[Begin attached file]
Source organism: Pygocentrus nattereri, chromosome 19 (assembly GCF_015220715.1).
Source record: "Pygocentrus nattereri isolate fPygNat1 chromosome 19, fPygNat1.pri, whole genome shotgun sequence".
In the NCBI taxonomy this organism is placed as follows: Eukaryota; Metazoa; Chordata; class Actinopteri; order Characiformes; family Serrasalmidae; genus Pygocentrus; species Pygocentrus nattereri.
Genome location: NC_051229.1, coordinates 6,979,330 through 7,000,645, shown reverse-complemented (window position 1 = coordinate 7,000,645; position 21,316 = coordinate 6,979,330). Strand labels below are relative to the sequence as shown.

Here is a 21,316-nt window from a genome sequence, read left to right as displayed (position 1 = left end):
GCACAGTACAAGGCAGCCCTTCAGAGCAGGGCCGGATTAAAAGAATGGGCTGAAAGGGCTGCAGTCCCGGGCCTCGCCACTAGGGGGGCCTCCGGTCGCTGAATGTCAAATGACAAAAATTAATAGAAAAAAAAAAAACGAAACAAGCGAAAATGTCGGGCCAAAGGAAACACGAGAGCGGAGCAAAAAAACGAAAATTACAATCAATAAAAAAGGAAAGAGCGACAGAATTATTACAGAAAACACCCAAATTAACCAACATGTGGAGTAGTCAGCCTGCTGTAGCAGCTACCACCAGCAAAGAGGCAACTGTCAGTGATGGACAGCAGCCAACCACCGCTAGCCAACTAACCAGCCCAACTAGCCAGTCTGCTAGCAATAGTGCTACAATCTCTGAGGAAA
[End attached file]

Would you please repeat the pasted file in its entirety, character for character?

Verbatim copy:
Source organism: Pygocentrus nattereri, chromosome 19 (assembly GCF_015220715.1).
Source record: "Pygocentrus nattereri isolate fPygNat1 chromosome 19, fPygNat1.pri, whole genome shotgun sequence".
In the NCBI taxonomy this organism is placed as follows: Eukaryota; Metazoa; Chordata; class Actinopteri; order Characiformes; family Serrasalmidae; genus Pygocentrus; species Pygocentrus nattereri.
Genome location: NC_051229.1, coordinates 6,979,330 through 7,000,645, shown reverse-complemented (window position 1 = coordinate 7,000,645; position 21,316 = coordinate 6,979,330). Strand labels below are relative to the sequence as shown.

Here is a 21,316-nt window from a genome sequence, read left to right as displayed (position 1 = left end):
GCACAGTACAAGGCAGCCCTTCAGAGCAGGGCCGGATTAAAAGAATGGGCTGAAAGGGCTGCAGTCCCGGGCCTCGCCACTAGGGGGGCCTCCGGTCGCTGAATGTCAAATGACAAAAATTAATAGAAAAAAAAAAAACGAAACAAGCGAAAATGTCGGGCCAAAGGAAACACGAGAGCGGAGCAAAAAAACGAAAATTACAATCAATAAAAAAGGAAAGAGCGACAGAATTATTACAGAAAACACCCAAATTAACCAACATGTGGAGTAGTCAGCCTGCTGTAGCAGCTACCACCAGCAAAGAGGCAACTGTCAGTGATGGACAGCAGCCAACCACCGCTAGCCAACTAACCAGCCCAACTAGCCAGTCTGCTAGCAATAGTGCTACAATCTCTGAGGAAA